Today, savvy spa-goers are well aware that Eastern and Western massage have very different approaches to the body based on the health philosophies of their culture. Western massage focuses mainly on the external physical body and its goal is to make it as comfortable as possible. Eastern massage goes far beyond this by also considering the energy flow through invisible channels within the body. It aims to restore the whole person, both external and internal, to a state of balance.
The resurgence of Thai massage (also known as yoga massage) is a wonderful doorway through time to reconnect with the primal wisdom. It is an absolutely unique style of massage, which is based upon the principles of compassion. This sacred bodywork is one of the four branches of the ancient Thai medicine; manipulation (massage falls under this branch), medicine, diet and spiritual ceremonies or magical practices.
It is believed that Thai massage originated in India and that it was brought over to Thailand about 2.500 years ago and mixed with indigenous as well as Chinese forms of massage after it arrived. Consequently Traditional Thai Medicine, which includes Thai massage, deeply reflects the Buddhist background. The Buddhist values, the four divine states of mind are deeply instilled in the Thai people: Metta, goodwill and loving kindness, Karuna, compassion, the desire to help others, Mudita, sympathetic joy, gladness for the good fortune of others, Upekkha, impartiality or equanimity; which the Thais as spiritual ideology sum up simple as “Do good and good will follow; do bad and bad will follow”.
Thai medicine is regarded as a perfect spiritual practice and this is why has held such an important position in the activities of the Thai temple.
Thai massage, this genuine form of bodywork with a very ancient and honourable tradition, is an amazing synthesis of many techniques, leaning pressure, reflexology, energy line work, stretching, blood stopping (the practitioner applies pressure to a major artery) and yoga. To achieve all of these effects, the therapists use various parts of their bodies including palms, thumbs, feet, elbows, forearms and knees. The massage is done on a mat on the floor, and both the person giving the massage and the person receiving it are dressed in light, loose comfortable clothes that allow easy movements.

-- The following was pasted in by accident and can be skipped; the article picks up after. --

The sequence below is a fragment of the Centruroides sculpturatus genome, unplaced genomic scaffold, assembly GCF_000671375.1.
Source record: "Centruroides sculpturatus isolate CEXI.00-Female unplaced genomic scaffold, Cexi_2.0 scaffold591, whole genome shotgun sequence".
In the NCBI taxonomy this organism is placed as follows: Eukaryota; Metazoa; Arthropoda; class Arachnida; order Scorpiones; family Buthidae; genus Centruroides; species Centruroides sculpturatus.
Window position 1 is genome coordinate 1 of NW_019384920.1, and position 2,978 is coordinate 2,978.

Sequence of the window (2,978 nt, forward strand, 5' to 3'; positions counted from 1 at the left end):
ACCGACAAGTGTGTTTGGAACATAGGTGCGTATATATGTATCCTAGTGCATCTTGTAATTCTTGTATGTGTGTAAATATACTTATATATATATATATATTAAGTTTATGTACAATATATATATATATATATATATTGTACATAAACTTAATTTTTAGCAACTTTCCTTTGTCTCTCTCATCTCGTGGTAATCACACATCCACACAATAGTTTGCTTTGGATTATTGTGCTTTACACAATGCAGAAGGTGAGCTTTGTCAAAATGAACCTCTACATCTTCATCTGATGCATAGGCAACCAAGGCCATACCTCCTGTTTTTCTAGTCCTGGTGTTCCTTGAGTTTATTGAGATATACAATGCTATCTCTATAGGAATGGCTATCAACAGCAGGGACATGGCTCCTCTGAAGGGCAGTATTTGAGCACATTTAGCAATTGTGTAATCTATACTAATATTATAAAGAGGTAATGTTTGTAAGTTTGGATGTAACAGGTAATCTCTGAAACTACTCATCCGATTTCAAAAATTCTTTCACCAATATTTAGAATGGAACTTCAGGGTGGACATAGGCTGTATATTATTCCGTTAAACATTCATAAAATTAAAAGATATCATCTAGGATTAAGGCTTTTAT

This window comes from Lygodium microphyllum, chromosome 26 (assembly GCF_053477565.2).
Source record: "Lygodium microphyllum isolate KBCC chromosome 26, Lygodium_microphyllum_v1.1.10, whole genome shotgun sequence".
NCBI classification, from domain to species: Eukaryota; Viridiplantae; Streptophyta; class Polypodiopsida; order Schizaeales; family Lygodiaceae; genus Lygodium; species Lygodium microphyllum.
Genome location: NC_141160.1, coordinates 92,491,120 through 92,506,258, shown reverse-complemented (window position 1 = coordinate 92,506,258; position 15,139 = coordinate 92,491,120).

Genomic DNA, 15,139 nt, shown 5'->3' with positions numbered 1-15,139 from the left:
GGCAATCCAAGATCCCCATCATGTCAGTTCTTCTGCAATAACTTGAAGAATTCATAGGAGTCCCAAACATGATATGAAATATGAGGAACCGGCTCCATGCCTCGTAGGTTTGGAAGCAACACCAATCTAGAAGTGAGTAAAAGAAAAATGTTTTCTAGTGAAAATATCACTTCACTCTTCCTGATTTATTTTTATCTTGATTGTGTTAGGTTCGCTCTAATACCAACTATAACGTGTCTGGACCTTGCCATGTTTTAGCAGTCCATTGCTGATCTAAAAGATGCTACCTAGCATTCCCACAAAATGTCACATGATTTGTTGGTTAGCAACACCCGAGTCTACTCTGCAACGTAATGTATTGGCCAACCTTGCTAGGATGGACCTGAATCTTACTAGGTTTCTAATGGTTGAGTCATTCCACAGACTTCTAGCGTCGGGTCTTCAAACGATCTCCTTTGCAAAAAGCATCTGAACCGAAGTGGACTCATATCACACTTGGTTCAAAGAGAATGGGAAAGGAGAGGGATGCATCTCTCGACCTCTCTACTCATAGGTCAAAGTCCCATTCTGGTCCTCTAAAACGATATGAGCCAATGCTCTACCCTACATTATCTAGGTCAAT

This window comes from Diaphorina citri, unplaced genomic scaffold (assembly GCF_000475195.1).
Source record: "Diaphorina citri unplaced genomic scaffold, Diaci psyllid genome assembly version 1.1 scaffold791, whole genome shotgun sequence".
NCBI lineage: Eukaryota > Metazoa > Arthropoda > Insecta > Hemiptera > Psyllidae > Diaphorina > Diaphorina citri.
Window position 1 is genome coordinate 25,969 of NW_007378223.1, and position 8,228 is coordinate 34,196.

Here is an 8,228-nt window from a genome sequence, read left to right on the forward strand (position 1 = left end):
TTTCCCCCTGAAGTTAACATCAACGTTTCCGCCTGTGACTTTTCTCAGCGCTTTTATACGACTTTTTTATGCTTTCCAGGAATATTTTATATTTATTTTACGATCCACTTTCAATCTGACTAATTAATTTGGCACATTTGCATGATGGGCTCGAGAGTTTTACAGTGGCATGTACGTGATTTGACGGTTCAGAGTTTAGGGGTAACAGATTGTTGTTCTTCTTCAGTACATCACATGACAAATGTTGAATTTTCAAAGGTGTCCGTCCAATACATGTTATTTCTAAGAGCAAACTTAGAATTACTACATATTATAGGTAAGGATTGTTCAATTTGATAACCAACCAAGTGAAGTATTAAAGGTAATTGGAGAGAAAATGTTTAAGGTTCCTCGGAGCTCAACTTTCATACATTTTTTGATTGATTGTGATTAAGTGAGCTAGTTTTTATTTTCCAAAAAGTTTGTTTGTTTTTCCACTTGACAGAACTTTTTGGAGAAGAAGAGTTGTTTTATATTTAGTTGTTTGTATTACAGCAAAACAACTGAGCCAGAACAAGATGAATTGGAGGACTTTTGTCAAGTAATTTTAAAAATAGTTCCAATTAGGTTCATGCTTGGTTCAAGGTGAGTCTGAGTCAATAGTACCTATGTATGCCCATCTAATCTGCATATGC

The truly good Thai masseur performs this art in a meditative mood, starting with a prayer. This meditative mindfulness gives the power to sense energy flows and treat the person according to his/her needs. It is an art of giving and compassion, which nourishes both the giver and the recipient.
It is based on the concept of invisible energy lines running along the body; this is linked to ancient yoga philosophy, which states that we receive energy (prana) via a network of 72.000 energy lines that interconnect along our body. Thai massage focuses on ten key lines, which power all our physical, mental and emotional processes, so when there is an imbalance the body’s harmony is disrupted, causing pain and diseases. Massaging on these lines, we stimulate energy flow and restore general well being.
Although Thai massage does not traditionally address the psychological aspect of the bodywork, massage by its very nature does, and certainly Thai massage is no exception. Since it uses also movements, it can have an even greater psychological impact. Through heightened awareness of holding patterns, movement can be a powerful tool to connect with subconscious memories held within the body. The body stores memories of all of the life’s experiences; nothing, no matter how inconsequential, painful or enjoyable, is censored.
Due to the interconnectedness of all the body systems from the level of microscopic cells to entire organ systems, when all working in harmony that is the way to provide the balance necessary for the deeper sense of well-being we all yearn for.
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